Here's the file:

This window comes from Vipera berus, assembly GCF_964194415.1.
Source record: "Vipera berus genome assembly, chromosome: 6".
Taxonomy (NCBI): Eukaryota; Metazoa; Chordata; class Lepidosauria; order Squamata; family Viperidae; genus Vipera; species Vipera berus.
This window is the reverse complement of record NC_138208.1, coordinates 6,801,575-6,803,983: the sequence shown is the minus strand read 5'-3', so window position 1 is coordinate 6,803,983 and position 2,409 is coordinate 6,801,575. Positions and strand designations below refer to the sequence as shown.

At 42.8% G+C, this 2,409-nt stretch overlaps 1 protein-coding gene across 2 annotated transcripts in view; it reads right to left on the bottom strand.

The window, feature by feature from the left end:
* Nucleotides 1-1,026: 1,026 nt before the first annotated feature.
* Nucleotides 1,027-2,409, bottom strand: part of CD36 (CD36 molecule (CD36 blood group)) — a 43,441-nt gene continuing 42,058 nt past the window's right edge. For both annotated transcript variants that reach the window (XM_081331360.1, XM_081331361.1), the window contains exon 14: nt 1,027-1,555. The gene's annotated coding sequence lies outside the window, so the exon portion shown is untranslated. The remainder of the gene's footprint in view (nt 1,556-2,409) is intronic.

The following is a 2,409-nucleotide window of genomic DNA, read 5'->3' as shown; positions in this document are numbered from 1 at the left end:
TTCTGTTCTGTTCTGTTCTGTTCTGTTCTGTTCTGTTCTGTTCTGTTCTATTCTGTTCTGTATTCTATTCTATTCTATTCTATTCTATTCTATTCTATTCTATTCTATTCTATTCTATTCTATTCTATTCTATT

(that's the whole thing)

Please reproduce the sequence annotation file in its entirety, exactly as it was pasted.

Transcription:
This window comes from Vipera berus, assembly GCF_964194415.1.
Source record: "Vipera berus genome assembly, chromosome: 6".
Taxonomy (NCBI): Eukaryota; Metazoa; Chordata; class Lepidosauria; order Squamata; family Viperidae; genus Vipera; species Vipera berus.
This window is the reverse complement of record NC_138208.1, coordinates 6,801,575-6,803,983: the sequence shown is the minus strand read 5'-3', so window position 1 is coordinate 6,803,983 and position 2,409 is coordinate 6,801,575. Positions and strand designations below refer to the sequence as shown.

At 42.8% G+C, this 2,409-nt stretch overlaps 1 protein-coding gene across 2 annotated transcripts in view; it reads right to left on the bottom strand.

The window, feature by feature from the left end:
* Nucleotides 1-1,026: 1,026 nt before the first annotated feature.
* Nucleotides 1,027-2,409, bottom strand: part of CD36 (CD36 molecule (CD36 blood group)) — a 43,441-nt gene continuing 42,058 nt past the window's right edge. For both annotated transcript variants that reach the window (XM_081331360.1, XM_081331361.1), the window contains exon 14: nt 1,027-1,555. The gene's annotated coding sequence lies outside the window, so the exon portion shown is untranslated. The remainder of the gene's footprint in view (nt 1,556-2,409) is intronic.

The following is a 2,409-nucleotide window of genomic DNA, read 5'->3' as shown; positions in this document are numbered from 1 at the left end:
TTCTGTTCTGTTCTGTTCTGTTCTGTTCTGTTCTGTTCTGTTCTGTTCTATTCTGTTCTGTATTCTATTCTATTCTATTCTATTCTATTCTATTCTATTCTATTCTATTCTATTCTATTCTATTCTATTCTATT